Parag Parikh Flexicap fund is highly overrated fund. In fact, one can save on expenses and get similar or better results by using different parts to create their own whole.
“What do you mean?” I asked in disbelief.
Parag Parikh Flexicap fund has been a shining example of fund management with its open communication, disciplined execution of its investment strategy and performance delivery.
As you know by now, the fund is a go anywhere fund with flexibility to invest in India as well as International Stocks. However, for the reason of getting equity fund tax benefits, it limits its International exposure to not more than 35% of the AUM. (In most years, this exposure has been around 30%).
You can see a detailed note and the numbers here.
The criticism is that the fund has smartly used the foreign exposure in its portfolio to count as an India equity fund and used it to stand out on the basis of performance. The fund is usually compared with peers who have only a domestic India exposure and hence they feel like laggards.
Even the benchmark of the fund is Nifty 500, which is clearly not a true representative of the fund style. It should be a combination of the Nifty 500 (65%) and S&P 500 – US (35%).
In fact, you can closely replicate the performance of the fund by using the above combination. That is, buy the Nifty 500 index fund in India and the US based S&P 500 index fund in the said proportions.
As you do this, you reduce the fund manager risk. You also reduce your cost.
Frankly, it got me thinking.
I went about exploring it further. First off, I got this list of funds available in India to invest, which I can use to recreate the same diversified structure.
Now, in the above list, there are 3 funds which invest internationally – primarily in the US, in fact.
- Franklin India Feeder – Franklin US Opportunities Fund
- ICICI Pru US Bluechip Fund
- Motilal Oswal S&P 500 Fund
The first 2 are actively managed, while the Motilal Oswal is an index fund started in April 2020.
The India based fund are the more popular performing names. There are currently no schemes on offer that invest in the Nifty or BSE 500 index. So, the active schemes or a combination of the respective index funds can be an option. Most of them are new.
Well, well! Look at the average – average of 1 year rolling returns.
Only if I had the foresight to pick a combination of the Franklin US Feeder fund and the Mirae Emerging Bluechip fund / Axis Focused 25 fund, I could have done better.
Yes, the expenses may not have been substantially lower and the volatility a tad higher, but who cares! I have got the diversification and more money.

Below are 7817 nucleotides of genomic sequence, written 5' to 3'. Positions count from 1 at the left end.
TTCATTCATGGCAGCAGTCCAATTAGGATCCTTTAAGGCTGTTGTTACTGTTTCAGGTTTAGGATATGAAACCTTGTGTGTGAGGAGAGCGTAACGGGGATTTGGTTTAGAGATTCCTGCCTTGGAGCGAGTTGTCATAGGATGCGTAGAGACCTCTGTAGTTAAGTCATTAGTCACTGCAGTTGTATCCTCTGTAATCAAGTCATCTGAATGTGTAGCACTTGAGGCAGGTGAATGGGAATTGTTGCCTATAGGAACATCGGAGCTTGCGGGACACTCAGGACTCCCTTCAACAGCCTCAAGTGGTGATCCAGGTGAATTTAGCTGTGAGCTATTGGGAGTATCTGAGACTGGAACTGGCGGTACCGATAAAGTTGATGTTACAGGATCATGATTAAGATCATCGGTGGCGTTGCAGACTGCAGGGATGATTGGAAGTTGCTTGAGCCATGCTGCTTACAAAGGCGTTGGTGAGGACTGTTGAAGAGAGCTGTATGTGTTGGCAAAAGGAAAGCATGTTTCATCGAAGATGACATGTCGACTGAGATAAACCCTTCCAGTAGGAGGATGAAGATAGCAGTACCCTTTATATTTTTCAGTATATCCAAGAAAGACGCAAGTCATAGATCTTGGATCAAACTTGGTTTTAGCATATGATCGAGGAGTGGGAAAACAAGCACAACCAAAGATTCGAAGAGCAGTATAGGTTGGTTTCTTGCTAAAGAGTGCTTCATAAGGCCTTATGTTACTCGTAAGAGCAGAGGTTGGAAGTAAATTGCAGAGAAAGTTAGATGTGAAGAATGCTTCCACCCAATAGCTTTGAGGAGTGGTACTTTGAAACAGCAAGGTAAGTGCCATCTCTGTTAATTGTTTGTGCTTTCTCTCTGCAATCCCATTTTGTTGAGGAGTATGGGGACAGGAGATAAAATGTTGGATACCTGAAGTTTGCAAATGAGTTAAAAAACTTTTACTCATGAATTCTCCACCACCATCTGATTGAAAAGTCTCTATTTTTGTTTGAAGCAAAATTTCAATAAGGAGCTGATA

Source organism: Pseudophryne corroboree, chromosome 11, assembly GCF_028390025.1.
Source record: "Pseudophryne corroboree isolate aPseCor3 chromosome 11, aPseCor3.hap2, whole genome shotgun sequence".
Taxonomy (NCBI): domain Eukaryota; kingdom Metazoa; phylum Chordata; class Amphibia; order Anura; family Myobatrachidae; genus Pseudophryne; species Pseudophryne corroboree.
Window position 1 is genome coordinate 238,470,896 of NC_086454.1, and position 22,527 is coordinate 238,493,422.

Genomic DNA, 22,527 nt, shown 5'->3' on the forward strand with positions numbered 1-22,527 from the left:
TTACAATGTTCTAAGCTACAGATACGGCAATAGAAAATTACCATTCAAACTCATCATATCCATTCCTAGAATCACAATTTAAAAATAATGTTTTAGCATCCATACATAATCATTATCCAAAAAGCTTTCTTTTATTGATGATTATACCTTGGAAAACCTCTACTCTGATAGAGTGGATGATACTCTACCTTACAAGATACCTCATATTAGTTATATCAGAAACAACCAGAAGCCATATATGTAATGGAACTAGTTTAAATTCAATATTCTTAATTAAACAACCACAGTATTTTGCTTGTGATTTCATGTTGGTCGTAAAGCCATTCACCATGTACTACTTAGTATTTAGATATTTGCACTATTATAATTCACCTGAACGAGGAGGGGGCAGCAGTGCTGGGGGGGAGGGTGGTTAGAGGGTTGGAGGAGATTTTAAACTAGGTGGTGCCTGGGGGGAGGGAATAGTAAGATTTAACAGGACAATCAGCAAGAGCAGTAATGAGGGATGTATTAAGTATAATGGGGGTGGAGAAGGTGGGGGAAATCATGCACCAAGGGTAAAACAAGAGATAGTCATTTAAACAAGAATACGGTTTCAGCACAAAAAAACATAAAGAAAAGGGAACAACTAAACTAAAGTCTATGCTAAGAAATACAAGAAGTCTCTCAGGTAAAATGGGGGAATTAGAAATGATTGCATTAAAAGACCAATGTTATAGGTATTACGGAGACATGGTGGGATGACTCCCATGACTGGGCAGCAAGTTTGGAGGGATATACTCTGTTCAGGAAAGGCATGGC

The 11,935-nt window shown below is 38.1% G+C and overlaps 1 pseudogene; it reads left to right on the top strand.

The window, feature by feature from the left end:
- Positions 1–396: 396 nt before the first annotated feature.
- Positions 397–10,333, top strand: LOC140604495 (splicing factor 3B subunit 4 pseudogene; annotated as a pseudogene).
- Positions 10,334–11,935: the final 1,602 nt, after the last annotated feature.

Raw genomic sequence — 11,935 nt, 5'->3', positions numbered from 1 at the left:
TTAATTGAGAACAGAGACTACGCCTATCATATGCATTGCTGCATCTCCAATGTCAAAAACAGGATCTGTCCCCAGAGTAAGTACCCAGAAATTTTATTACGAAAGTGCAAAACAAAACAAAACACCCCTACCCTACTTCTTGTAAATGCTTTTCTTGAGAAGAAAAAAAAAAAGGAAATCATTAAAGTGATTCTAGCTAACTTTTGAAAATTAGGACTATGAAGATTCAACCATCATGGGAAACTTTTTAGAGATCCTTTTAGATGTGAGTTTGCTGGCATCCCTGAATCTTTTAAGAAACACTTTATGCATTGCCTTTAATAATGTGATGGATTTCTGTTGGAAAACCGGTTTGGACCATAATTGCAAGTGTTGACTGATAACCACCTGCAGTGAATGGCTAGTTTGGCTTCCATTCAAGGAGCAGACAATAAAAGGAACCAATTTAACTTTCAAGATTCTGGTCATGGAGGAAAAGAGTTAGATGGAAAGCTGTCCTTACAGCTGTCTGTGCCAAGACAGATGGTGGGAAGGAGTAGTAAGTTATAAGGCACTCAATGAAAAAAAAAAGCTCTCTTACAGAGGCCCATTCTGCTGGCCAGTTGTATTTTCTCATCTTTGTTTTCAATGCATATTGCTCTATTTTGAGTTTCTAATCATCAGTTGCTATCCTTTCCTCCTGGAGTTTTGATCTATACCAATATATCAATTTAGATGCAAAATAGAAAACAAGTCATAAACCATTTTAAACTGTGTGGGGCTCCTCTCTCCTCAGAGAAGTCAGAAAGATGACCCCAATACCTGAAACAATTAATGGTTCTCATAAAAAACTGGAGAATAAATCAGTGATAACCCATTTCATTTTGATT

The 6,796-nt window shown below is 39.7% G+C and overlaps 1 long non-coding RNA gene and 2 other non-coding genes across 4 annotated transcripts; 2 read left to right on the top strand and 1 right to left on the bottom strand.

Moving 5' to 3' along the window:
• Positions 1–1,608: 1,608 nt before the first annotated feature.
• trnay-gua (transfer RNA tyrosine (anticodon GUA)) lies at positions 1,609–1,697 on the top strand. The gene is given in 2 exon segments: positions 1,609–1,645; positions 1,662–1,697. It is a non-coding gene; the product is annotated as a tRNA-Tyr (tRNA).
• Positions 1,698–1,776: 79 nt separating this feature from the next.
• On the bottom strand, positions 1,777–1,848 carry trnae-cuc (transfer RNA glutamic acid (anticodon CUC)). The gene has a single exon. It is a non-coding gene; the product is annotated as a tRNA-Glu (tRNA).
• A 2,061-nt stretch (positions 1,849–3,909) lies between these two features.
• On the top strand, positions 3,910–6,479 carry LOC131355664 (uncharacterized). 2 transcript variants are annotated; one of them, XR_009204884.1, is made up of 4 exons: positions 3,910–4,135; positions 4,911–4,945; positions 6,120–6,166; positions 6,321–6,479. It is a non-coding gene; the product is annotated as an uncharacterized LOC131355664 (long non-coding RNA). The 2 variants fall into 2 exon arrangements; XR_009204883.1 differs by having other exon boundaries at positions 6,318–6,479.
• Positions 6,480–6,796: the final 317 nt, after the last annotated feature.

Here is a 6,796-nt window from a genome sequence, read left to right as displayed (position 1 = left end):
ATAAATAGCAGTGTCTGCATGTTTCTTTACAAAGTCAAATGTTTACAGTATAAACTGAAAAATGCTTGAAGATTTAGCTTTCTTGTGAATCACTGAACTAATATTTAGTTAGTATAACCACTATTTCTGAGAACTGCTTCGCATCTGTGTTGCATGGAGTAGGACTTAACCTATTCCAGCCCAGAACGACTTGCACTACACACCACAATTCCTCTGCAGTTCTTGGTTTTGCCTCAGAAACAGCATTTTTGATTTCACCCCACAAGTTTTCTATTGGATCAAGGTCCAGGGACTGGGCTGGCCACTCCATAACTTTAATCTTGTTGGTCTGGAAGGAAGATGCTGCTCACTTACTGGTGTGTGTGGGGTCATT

Isn’t that the final goal?
In fact, if I had been a little smarter, I would have bought the Vanguard S&P 500 index fund in the US along with an India Fund and got a much lower expense profile too for the international part.
Wait! Let me backtest this assumption with real numbers. With the help of the backtesting tool on Unovest, I played out 1 combination to find out the difference.
- Investment period – Sept 1, 2013 to Sept 1, 2021
- Initial Investment of Rs. 1 lakh followed by monthly investment of Rs. 10,000
I am using actual funds available in the market to invest in with real NAVs, net of all expenses.
Here are the results.
Assuming I invested only in Parag Parikh FlexiCap Fund, this is the outcome.
Now, the alternative. Use 2 other funds and build a similar package. Mind you, I am also rebalancing every year to ensure that the proportion remains the same.
Well, now it doesn’t look as rosy, does it?
Not to forget, we are working with past data in a specified period, which also had US equities outshining.
So, how should we approach this?
I think we can all accept that there are no perfect answers when it comes to portfolio construction. I would rather prefer a simple, convenient approach.
Even from a portfolio composition point of view, Parag Parikh Flexicap fund typically holds 25 to 30 stocks, including the international ones. While Axis Focused 25 fund also limits to 30 (as per SEBI mandate), the Franklin US Feeder fund has about 90 stocks, sometimes 100 too.
From an expense ratio standpoint, the Parag Parikh Fund has been consistently reducing its expenses over time, as the size of its AUM grew. In 2015, the expense ratio was close to 2% for its direct plan. As of Aug 2021, the same is at 0.87%.
Even from a taxation point of view, the single fund brings you the diversification with equity taxation.
It doesn’t look as over rated as it is made out to be.
Not to mention, for those preferring a more passive, index based, no fund manager approach, the alternative is index funds.
What do you think? How would you approach this?